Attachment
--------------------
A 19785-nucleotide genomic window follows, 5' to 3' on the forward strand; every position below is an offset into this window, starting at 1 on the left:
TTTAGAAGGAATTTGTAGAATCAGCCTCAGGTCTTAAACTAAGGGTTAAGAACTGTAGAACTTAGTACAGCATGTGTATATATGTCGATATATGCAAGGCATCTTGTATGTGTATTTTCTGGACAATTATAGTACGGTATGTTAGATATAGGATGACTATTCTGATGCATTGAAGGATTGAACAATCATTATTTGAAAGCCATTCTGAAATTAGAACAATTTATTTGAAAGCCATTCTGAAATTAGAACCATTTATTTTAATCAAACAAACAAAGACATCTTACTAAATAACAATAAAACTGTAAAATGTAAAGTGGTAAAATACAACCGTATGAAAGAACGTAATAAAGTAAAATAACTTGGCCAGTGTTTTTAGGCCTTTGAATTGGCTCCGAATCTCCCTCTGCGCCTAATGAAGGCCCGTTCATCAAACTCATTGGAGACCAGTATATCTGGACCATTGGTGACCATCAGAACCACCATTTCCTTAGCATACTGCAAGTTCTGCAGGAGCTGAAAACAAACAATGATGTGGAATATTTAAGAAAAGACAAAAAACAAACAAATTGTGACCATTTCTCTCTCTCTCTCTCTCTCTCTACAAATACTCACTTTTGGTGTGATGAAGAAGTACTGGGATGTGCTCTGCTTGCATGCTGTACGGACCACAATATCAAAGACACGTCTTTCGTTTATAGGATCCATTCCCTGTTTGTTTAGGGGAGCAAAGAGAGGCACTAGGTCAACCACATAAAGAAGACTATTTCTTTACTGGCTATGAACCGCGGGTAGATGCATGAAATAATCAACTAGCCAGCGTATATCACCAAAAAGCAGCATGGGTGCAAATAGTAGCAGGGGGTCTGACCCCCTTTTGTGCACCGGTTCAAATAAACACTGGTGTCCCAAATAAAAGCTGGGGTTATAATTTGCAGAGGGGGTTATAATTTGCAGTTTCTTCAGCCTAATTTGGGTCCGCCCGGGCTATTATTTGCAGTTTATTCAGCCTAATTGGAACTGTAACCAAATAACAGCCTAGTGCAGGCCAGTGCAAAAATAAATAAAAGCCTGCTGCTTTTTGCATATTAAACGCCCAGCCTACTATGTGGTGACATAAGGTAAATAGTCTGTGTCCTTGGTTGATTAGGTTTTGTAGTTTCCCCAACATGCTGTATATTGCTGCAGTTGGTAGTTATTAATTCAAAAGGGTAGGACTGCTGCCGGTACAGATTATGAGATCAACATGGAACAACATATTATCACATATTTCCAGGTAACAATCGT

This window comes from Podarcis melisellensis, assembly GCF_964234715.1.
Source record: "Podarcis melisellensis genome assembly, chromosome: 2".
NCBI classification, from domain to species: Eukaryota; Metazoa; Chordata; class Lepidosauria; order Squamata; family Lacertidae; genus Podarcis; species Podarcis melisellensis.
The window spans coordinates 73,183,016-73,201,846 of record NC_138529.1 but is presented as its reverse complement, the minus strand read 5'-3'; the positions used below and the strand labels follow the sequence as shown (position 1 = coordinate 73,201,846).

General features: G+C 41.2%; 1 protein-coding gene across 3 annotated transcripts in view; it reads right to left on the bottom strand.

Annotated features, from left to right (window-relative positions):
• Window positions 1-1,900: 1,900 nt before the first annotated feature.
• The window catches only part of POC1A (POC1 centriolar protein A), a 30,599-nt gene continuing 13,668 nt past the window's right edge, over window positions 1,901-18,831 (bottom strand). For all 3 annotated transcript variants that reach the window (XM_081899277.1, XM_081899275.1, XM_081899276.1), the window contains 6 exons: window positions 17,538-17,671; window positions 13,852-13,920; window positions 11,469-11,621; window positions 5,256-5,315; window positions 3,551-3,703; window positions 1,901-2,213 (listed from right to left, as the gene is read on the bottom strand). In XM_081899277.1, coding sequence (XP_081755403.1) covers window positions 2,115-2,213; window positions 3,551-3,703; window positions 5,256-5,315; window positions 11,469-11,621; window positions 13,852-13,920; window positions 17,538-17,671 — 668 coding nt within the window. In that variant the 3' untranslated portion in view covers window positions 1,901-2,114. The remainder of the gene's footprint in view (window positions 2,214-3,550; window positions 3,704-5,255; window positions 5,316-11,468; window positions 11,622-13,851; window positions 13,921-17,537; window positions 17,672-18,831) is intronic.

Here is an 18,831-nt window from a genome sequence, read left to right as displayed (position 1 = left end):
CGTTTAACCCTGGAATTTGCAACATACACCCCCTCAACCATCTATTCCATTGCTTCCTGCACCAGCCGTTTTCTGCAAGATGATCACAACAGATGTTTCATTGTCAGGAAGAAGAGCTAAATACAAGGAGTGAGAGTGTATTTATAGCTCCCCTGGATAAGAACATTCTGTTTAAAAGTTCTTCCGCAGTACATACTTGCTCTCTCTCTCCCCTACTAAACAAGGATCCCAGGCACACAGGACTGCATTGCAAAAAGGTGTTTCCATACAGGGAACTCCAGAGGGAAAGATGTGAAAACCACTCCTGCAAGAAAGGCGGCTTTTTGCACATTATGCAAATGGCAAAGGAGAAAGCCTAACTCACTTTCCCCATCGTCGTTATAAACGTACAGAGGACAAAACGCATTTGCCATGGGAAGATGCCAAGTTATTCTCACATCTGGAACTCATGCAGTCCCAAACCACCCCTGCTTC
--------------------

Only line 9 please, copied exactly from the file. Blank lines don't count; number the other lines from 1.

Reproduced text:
• Window positions 1-1,900: 1,900 nt before the first annotated feature.